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Burosumab Improves Symptom Relief in Genetic Rickets

Jaime Rosenberg
A study comparing the efficacy of burosumab with conventional treatment—oral phosphate and active vitamin D—found that burosumab, which blocks FGF23, was significantly more effective in alleviating symptoms.
A study comparing burosumab (Crysvita) with conventional treatment for a rare musculoskeletal disease found that burosumab was significantly more effective in alleviating symptoms of the disease.

X-linked hypophosphatemia (XLH) is a rare phosphate-wasting genetic disease that affects 1 in every 20,000 people and causes rickets and osteomalacia, or softening of the bone. The disease is characterized by elevated serum concentrations of fibroblast growth factor 23, rickets, bowed legs, and growth impairment. In April 2018, the FDA approved burosumab for the treatment XLH in adults and children aged 1 year or older.

“This is the first study comparing burosumab head-to-head with conventional therapy,” Erik Imel, MD, associate professor of medicine at Indiana University School of Medicine, said in a statement. “We now know the magnitude of benefit from burosumab over the prior approach with conventional therapy. This information is critical for doctors to make treatment decisions for patients with XLH.”

Between August 3, 2016, and May 8, 2017, the researchers recruited 61 children between the ages of 1 and 12 years at 16 centers around the globe, including in the United States, Canada, the United Kingdom, Sweden, Australia, Japan, and Korea. A total of 32 patients received conventional therapy—oral phosphate and active vitamin D—while 29 received burosumab 0.8 mg/kg every 2 weeks.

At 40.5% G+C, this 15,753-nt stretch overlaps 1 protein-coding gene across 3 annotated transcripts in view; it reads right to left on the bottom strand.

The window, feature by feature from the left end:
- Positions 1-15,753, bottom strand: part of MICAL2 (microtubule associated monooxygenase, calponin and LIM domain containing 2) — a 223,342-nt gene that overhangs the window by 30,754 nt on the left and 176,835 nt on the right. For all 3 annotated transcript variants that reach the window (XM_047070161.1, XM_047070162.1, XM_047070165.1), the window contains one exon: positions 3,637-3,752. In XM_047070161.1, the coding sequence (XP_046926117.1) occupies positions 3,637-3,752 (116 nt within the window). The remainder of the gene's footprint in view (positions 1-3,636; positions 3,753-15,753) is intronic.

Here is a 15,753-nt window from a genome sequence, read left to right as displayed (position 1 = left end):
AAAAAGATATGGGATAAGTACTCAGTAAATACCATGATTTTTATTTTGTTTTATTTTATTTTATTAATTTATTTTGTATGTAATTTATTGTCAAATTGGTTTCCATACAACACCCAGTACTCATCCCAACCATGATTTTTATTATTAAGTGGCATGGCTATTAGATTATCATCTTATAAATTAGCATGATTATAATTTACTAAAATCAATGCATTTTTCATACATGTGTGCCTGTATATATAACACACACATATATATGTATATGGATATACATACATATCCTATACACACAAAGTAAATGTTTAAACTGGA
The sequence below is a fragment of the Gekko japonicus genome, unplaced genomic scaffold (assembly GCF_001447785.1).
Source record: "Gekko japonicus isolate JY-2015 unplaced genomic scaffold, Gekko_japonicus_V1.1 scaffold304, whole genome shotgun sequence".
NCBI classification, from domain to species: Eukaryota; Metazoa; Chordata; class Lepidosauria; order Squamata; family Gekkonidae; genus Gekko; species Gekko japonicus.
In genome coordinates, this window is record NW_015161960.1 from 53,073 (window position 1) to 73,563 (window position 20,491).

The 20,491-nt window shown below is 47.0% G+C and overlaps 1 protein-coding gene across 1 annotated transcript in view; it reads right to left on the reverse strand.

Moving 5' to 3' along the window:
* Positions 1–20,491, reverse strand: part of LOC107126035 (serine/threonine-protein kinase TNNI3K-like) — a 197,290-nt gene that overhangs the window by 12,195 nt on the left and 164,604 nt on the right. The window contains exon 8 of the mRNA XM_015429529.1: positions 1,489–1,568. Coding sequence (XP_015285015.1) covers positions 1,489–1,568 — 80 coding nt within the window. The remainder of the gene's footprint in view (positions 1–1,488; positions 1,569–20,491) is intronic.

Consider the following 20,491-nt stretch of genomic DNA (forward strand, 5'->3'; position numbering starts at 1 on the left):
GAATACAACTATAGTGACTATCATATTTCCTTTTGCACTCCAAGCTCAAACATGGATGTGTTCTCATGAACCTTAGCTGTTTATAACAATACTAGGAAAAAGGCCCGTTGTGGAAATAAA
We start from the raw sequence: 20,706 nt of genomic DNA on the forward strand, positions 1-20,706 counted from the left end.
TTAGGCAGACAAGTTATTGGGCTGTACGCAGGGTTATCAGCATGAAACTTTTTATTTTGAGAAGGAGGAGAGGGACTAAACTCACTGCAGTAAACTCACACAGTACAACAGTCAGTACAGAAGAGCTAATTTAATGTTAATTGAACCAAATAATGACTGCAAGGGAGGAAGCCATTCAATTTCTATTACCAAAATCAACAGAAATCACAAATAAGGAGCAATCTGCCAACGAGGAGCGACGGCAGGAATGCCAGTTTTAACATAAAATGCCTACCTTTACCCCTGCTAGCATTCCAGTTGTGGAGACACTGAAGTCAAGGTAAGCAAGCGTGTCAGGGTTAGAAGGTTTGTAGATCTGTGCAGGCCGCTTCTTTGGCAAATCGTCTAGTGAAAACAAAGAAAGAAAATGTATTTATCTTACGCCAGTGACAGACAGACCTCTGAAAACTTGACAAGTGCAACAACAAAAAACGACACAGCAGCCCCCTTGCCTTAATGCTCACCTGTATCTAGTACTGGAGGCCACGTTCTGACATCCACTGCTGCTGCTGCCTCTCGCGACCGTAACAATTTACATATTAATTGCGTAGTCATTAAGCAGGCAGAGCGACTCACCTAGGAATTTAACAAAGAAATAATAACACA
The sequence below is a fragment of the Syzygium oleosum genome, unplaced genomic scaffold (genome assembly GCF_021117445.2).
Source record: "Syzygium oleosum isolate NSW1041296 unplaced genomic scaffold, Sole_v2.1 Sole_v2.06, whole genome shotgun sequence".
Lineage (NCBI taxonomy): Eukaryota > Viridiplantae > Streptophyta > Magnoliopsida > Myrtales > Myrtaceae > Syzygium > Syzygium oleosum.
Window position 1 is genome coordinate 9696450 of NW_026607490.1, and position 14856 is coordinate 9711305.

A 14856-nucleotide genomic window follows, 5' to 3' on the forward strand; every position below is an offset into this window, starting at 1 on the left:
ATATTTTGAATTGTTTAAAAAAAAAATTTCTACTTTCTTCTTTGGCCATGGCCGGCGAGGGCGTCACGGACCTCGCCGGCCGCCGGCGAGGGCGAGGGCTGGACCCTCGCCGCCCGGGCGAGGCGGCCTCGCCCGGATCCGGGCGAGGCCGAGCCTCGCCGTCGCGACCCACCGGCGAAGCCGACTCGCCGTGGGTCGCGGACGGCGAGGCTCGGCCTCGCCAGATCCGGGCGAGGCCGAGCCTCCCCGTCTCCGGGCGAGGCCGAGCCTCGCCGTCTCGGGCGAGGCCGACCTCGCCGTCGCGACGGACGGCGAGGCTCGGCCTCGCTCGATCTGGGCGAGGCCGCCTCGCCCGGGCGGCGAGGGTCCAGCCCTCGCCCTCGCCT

Observed for a total of 64 weeks, 72% of children who received burosumab achieved significant relief of rickets by 40 weeks of treatment, compared with just 6% of children receiving conventional therapy. The treatment also led to greater improvements in leg deformities, growth, distance walked in a 6-minute test, and serum phosphorus and active vitamin D levels.

Treatment-emergent adverse events considered possibly, probably, or definitely related to treatment were more frequently observed among patients receiving burosumab compared with conventional treatment (59% vs 22%). There were 3 serious adverse events that occurred in each group, all of which were unrelated to treatment.

The researchers noted that they plan on continuing to study the long-term effects of burosumab, including the effect on height outcomes as an adult and whether the treatment will decrease the need for surgeries to correct bowed legs.

Reference:

Imel E, Glorieux F, Whyte M, et al. Burosumab versus conventional therapy in children with X-linked hypophosphataemia: a randomised, active-controlled, open-label, phase 3 trial [published online May 16, 2019]. Lancet. doi: 10.1016/S0140-6736(19)30654-3.

 
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